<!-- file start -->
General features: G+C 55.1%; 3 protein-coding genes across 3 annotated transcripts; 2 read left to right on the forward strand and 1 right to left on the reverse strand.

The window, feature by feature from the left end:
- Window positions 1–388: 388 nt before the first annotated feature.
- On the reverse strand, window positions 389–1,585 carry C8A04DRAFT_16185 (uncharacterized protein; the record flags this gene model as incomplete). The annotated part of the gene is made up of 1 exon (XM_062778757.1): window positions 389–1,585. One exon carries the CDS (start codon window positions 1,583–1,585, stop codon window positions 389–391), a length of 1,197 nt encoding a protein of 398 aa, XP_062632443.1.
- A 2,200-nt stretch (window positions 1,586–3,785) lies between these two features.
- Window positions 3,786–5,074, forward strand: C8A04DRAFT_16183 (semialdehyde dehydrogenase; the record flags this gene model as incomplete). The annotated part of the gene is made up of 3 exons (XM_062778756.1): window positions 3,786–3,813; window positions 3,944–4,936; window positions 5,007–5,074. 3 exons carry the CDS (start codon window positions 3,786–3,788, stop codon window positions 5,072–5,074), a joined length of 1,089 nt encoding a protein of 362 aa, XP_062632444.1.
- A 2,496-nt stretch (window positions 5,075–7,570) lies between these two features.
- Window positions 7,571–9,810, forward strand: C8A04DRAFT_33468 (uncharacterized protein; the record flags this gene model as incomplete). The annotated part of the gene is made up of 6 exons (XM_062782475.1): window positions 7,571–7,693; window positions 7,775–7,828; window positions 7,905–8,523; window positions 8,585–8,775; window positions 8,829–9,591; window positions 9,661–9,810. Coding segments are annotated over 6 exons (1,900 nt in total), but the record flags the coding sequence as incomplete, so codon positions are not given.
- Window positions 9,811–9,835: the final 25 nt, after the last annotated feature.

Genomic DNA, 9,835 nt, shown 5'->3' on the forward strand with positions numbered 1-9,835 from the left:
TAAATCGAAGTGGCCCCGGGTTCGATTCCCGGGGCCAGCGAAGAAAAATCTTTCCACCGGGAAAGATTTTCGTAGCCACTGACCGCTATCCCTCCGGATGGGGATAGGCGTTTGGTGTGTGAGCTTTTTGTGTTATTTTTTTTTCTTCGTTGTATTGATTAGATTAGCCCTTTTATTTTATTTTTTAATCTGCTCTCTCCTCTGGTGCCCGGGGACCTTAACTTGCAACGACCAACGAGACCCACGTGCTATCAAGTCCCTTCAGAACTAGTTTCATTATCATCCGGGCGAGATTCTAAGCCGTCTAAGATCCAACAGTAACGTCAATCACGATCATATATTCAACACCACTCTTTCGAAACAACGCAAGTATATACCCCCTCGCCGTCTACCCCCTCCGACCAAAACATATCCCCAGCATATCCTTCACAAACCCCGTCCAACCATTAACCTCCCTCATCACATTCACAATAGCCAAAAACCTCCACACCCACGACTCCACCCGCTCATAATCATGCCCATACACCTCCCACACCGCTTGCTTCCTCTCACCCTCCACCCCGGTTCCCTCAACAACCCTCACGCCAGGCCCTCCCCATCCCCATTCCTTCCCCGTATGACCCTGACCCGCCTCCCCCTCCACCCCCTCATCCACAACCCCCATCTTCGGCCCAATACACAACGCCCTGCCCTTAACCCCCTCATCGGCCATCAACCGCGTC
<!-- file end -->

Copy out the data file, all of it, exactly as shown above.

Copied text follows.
General features: G+C 55.1%; 3 protein-coding genes across 3 annotated transcripts; 2 read left to right on the forward strand and 1 right to left on the reverse strand.

The window, feature by feature from the left end:
- Window positions 1–388: 388 nt before the first annotated feature.
- On the reverse strand, window positions 389–1,585 carry C8A04DRAFT_16185 (uncharacterized protein; the record flags this gene model as incomplete). The annotated part of the gene is made up of 1 exon (XM_062778757.1): window positions 389–1,585. One exon carries the CDS (start codon window positions 1,583–1,585, stop codon window positions 389–391), a length of 1,197 nt encoding a protein of 398 aa, XP_062632443.1.
- A 2,200-nt stretch (window positions 1,586–3,785) lies between these two features.
- Window positions 3,786–5,074, forward strand: C8A04DRAFT_16183 (semialdehyde dehydrogenase; the record flags this gene model as incomplete). The annotated part of the gene is made up of 3 exons (XM_062778756.1): window positions 3,786–3,813; window positions 3,944–4,936; window positions 5,007–5,074. 3 exons carry the CDS (start codon window positions 3,786–3,788, stop codon window positions 5,072–5,074), a joined length of 1,089 nt encoding a protein of 362 aa, XP_062632444.1.
- A 2,496-nt stretch (window positions 5,075–7,570) lies between these two features.
- Window positions 7,571–9,810, forward strand: C8A04DRAFT_33468 (uncharacterized protein; the record flags this gene model as incomplete). The annotated part of the gene is made up of 6 exons (XM_062782475.1): window positions 7,571–7,693; window positions 7,775–7,828; window positions 7,905–8,523; window positions 8,585–8,775; window positions 8,829–9,591; window positions 9,661–9,810. Coding segments are annotated over 6 exons (1,900 nt in total), but the record flags the coding sequence as incomplete, so codon positions are not given.
- Window positions 9,811–9,835: the final 25 nt, after the last annotated feature.

Genomic DNA, 9,835 nt, shown 5'->3' on the forward strand with positions numbered 1-9,835 from the left:
TAAATCGAAGTGGCCCCGGGTTCGATTCCCGGGGCCAGCGAAGAAAAATCTTTCCACCGGGAAAGATTTTCGTAGCCACTGACCGCTATCCCTCCGGATGGGGATAGGCGTTTGGTGTGTGAGCTTTTTGTGTTATTTTTTTTTCTTCGTTGTATTGATTAGATTAGCCCTTTTATTTTATTTTTTAATCTGCTCTCTCCTCTGGTGCCCGGGGACCTTAACTTGCAACGACCAACGAGACCCACGTGCTATCAAGTCCCTTCAGAACTAGTTTCATTATCATCCGGGCGAGATTCTAAGCCGTCTAAGATCCAACAGTAACGTCAATCACGATCATATATTCAACACCACTCTTTCGAAACAACGCAAGTATATACCCCCTCGCCGTCTACCCCCTCCGACCAAAACATATCCCCAGCATATCCTTCACAAACCCCGTCCAACCATTAACCTCCCTCATCACATTCACAATAGCCAAAAACCTCCACACCCACGACTCCACCCGCTCATAATCATGCCCATACACCTCCCACACCGCTTGCTTCCTCTCACCCTCCACCCCGGTTCCCTCAACAACCCTCACGCCAGGCCCTCCCCATCCCCATTCCTTCCCCGTATGACCCTGACCCGCCTCCCCCTCCACCCCCTCATCCACAACCCCCATCTTCGGCCCAATACACAACGCCCTGCCCTTAACCCCCTCATCGGCCATCAACCGCGTC